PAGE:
Tuesday, 26 August 2008

Ivan's Childhood (Tarkovsky, 1962)

Anti-war films have traditionally struggled to traverse the narrative minefields generated by their thematic concerns. The nature of their idealism makes it difficult to navigate around material that can so easily lapse into a tedious sermon of maudlin sentiments, misguided politics and/or manipulative moralizing. These pitfalls tend to be best avoided by more original treatments, and Andrei Tarkovsky - a director who so frequently dispensed with traditional conceptions of narrative - would seem an ideal candidate for such a task. His stature as one of cinema's master craftsmen is not unfounded: an ability to encapsulate the depth of the human spirit within sensory feasts of fragmented time, ambiguous sounds and incomparable visual poetry endows him with a genuine claim to the "greatest of all time" moniker. If anyone can tackle the dangers of this emotional-ethical fabric and come out unscathed, it is surely this man.

Understandably, one turns to Ivan's Childhood with high expectations. This is, however, Tarkovsky’s debut feature - and it shows. The director has never flirted so closely with standard narrative etiquette; the "sculpting in time" aesthetic present in only its most primordial form thanks to a number of flashback/fantasy sequences. Although the film is named after him, the scrawny-yet-aggressive Ivan's thirst for vengeance surrenders screentime to both Galtsev (an idealistic and inexperienced lieutenant) and the momentum-sapping Masha (a vapid teenage nurse). The young Tarkovsky ambitiously attempts to paint a multifaceted portrait of wartime frailty, but the resulting fragmentation is swamped by the intensity of Ivan's subjective memorializations, hindering the broadness of his scope.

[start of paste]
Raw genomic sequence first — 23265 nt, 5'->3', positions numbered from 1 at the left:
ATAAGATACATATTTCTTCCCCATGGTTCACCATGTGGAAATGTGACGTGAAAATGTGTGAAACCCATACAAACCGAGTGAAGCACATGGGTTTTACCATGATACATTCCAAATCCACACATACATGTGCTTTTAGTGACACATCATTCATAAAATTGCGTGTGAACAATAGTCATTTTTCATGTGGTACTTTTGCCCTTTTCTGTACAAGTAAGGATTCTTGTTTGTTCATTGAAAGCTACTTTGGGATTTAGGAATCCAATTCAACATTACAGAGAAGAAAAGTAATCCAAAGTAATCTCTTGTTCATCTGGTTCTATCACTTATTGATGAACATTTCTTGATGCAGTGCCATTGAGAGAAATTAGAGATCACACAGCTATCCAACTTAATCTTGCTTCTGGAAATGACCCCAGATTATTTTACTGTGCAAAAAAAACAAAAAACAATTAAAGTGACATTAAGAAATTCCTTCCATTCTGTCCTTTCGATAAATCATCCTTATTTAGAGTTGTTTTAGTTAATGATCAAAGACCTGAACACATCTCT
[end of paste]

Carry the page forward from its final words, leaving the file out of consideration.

These reveries also display a worrying penchant for simplifying the complexity of war into the black of the terrifying present, and the white of the remembered past. Such bold delineations are uncharacteristic of Tarkovsky, who would spend the remainder of his career inhabiting much grayer textual areas. Nevertheless, they succeed in externalizing the internal conflicts of a troubled youth, whilst providing the director sufficient space to experiment with his imagery. And what imagery that is! Tarkovsky’s visual genius is apparent in even the earliest of his features, where he plays with the idea of stylistic dualism: the naïve lyricism of Ivan’s memories is set against the expressionistic horrors of the war, and piercing gunshots mark the tenuous borderline between the two. The ensuing antagonism triggers the film’s evolution into a mesmerizing cornucopia of wild kineticism and delirious angles that fight for supremacy over the sensual tranquility offered by the natural world and its maternal comforts - the quieter half of this duality anticipating the director’s later cinematic elegies with its deconstruction of the “Mother Nature” image.

Ivan’s Childhood provides a rare opportunity to witness a great artist threatening to stumble, as Tarkovsky very nearly does at the last hurdle with his problematic decision to intersperse newsreel footage into the text (these images of reality being outweighed in substance by the director's fiction, thereby undermining the integrity of his moral stance). But alas, he recovers, and the film regains its composure with a final sequence that stands as one of the great tributes to innocence lost. The very best anti-war films are those that can communicate their resonance without preaching it. With its poignant conclusion, Ivan's Childhood creates a tragic delusion that tells us everything that we could possibly wish to know about the grave, destructive costs of war by saying nothing direct about the subject in question. By refraining from the obvious, Tarkovsky transcends all genre constraints and lays the foundations for a future that would prove itself to be unrivalled.

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